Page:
Limitation of Liability under Greek Law: Return to reality
Restatement of Greek Interpretation on the Right to Limit Liability
The Greek Supreme Court has recently confirmed the principles for determining a limitation of liability. This is a welcome clarification, given the uncertainty caused by an earlier case in which the right of limitation had been significantly curtailed.
Readers may recall our November 2022 article[i] in which we expressed concerns over a then recent judgement of the Piraeus Court of First Instance in its interpretation of article 4 of the International Convention LLMC 1976. That decision treated the gross negligence of the master as gross negligence of the shipowner, and meant the shipowner lost the right of limitation. We expressed reservations that this was an incorrect application of the Convention.
A Change of Tides – A new Case and A Supreme Court Decision
The Supreme Court which now issued a decision in a new matter (1806/2023) which is binding upon all subordinate courts.
In this case, a UK P&I Club entered ship, departed, Piraeus-bound for Izmit, Turkey. Having cleared the port, she approached the Traffic Separation Scheme to the south of Piraeus where she collided with a minehunter of the Greek Navy, constructed of glass-reinforced plastic.
The bow of the ship cut the minehunter in two, with part of the aft section lost. The minehunter’s bow section remained afloat and was later towed to port. Thankfully, there were no fatalities and only minor injuries to two crewmembers of the minehunter.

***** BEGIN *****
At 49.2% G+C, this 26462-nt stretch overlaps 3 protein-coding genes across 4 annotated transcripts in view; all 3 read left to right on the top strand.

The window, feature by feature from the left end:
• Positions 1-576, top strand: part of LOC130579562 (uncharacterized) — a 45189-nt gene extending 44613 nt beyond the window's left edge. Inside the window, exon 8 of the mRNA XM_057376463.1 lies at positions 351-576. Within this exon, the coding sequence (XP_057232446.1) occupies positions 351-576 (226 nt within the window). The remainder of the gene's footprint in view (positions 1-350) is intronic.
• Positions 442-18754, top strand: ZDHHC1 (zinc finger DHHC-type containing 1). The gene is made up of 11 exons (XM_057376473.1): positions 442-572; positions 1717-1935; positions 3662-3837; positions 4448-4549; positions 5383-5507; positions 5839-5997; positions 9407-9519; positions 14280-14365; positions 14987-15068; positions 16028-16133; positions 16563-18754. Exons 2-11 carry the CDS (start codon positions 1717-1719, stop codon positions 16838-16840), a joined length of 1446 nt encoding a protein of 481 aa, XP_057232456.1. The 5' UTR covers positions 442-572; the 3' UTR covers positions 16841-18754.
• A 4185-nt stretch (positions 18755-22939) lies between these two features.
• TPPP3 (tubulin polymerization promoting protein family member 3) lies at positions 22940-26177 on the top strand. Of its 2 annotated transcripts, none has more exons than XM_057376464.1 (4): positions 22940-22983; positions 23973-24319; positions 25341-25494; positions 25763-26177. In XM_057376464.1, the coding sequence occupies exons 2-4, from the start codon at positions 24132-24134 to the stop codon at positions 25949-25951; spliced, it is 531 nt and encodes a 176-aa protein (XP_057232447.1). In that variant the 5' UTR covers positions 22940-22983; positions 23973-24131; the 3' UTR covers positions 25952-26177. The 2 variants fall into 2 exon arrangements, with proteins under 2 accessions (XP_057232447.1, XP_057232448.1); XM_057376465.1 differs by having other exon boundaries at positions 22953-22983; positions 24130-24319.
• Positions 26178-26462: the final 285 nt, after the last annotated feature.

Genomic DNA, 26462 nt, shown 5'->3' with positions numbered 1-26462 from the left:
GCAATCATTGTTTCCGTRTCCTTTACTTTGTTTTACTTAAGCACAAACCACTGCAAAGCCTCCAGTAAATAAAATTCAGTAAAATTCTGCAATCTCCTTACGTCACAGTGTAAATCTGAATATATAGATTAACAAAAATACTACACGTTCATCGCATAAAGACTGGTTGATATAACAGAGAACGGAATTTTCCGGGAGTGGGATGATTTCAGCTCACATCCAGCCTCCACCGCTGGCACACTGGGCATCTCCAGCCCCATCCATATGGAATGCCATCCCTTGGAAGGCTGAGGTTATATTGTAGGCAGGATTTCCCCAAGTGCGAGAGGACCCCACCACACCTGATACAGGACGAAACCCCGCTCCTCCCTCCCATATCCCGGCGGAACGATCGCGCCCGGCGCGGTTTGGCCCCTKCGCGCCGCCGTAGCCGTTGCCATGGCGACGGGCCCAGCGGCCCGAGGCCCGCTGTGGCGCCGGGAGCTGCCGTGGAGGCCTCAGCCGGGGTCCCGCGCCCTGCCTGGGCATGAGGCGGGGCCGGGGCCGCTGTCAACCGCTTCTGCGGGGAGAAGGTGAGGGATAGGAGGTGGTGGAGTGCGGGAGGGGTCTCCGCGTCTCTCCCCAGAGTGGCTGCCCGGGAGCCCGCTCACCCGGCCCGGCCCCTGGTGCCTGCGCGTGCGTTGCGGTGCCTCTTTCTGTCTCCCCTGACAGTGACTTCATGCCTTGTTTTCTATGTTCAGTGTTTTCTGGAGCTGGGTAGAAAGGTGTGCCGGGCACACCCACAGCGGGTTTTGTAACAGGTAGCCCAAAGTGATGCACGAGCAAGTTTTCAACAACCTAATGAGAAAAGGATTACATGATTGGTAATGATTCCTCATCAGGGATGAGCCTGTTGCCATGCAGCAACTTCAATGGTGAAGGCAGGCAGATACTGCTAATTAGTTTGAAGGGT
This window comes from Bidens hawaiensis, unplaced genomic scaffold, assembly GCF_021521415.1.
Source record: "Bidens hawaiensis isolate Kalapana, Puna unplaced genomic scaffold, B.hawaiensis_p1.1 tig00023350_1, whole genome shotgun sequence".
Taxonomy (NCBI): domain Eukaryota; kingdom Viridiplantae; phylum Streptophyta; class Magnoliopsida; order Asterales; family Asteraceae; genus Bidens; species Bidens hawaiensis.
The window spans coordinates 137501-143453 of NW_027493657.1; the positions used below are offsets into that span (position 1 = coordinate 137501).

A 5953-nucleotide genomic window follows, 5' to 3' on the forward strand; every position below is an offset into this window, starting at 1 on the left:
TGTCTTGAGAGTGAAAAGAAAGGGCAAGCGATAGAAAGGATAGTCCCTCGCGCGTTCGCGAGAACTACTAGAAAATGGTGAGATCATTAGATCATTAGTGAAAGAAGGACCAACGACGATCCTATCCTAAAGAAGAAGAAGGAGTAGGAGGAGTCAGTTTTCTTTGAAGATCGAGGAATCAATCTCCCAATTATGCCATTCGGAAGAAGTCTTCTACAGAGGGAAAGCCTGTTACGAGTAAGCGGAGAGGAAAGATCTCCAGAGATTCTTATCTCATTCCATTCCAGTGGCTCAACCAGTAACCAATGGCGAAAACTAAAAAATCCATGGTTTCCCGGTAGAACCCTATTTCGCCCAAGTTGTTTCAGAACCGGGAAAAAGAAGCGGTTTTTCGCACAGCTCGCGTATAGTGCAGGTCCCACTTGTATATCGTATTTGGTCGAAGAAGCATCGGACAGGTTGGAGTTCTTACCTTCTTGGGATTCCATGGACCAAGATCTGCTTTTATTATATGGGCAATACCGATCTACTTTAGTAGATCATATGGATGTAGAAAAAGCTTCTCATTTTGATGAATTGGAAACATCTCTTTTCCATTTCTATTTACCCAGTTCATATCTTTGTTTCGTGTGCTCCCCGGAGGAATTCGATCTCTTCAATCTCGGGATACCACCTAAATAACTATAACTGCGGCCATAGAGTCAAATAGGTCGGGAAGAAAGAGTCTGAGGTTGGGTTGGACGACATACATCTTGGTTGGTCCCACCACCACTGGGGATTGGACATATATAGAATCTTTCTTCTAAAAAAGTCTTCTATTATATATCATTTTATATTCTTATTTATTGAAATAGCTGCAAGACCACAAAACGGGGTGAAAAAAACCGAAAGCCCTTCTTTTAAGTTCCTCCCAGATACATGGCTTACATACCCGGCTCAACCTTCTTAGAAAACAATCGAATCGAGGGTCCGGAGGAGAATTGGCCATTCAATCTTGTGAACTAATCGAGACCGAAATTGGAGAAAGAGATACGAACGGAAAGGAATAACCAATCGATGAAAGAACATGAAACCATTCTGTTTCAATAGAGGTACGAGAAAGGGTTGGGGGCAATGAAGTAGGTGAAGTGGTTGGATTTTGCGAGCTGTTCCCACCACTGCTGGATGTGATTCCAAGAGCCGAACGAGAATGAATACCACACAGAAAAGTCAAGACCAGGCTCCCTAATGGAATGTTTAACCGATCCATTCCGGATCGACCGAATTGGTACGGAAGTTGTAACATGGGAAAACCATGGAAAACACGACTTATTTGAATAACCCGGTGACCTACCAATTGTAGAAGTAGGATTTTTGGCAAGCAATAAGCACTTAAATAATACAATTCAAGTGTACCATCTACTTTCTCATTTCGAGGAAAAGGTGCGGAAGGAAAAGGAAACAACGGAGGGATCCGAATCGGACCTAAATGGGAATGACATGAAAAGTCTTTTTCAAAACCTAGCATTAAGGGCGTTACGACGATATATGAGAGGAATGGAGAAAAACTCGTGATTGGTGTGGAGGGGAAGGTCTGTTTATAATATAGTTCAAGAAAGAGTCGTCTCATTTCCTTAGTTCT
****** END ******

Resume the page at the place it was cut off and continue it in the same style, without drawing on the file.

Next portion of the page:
The Greek State, on behalf of the Hellenic Navy, demanded security of €120 million for the loss of the minehunter and associated damages. The shipowner filed a petition to limit liability pursuant to the LLMC 1976 Convention. The ship’s limit of liability was approximately €33 million.
One of the Greek State’s allegations was that the shipowner did not provide appropriate training to its crew for navigation. The shipowner’s conduct constituted gross negligence and as a result the shipowner was not entitled to limit its liability. This argument failed: The shipowner countered this successfully by providing all the necessary crew certificates establishing the actual position. The court accepted that any gross negligence of the crew was not automatically gross negligence of the shipowner.
The Piraeus Court of First Instance, the Court of Appeal and now the Supreme Court all confirmed the shipowner’s entitlement to limit at €33 million.
Greek Supreme Court Reaffirming the Right to Limitation of Liability
The Court confirmed the clear distinction in the Convention between the shipowner and other persons, in this case the Master, the Chief Officer and the Able Seaman, and their distinct entitlement to limit their liability as per article 4 of the LLMC 1976 Convention.
Additionally, the Supreme Court correctly upheld the Court of Appeal’s ruling, that wilful or reckless conduct, depriving from the right to limit, needs to be personal to the shipowner and that, contrary to the dicta of the first instance judgment in the earlier case, 1291/2018, crew negligence is not sufficient in that regard.
The Supreme Court judgement put things into perspective and adds clarity and certainty on the interpretation of Article 4 of the International Convention LLMC 1976. The decision reinforces the norm that limitation of liability is the rule and not the exception.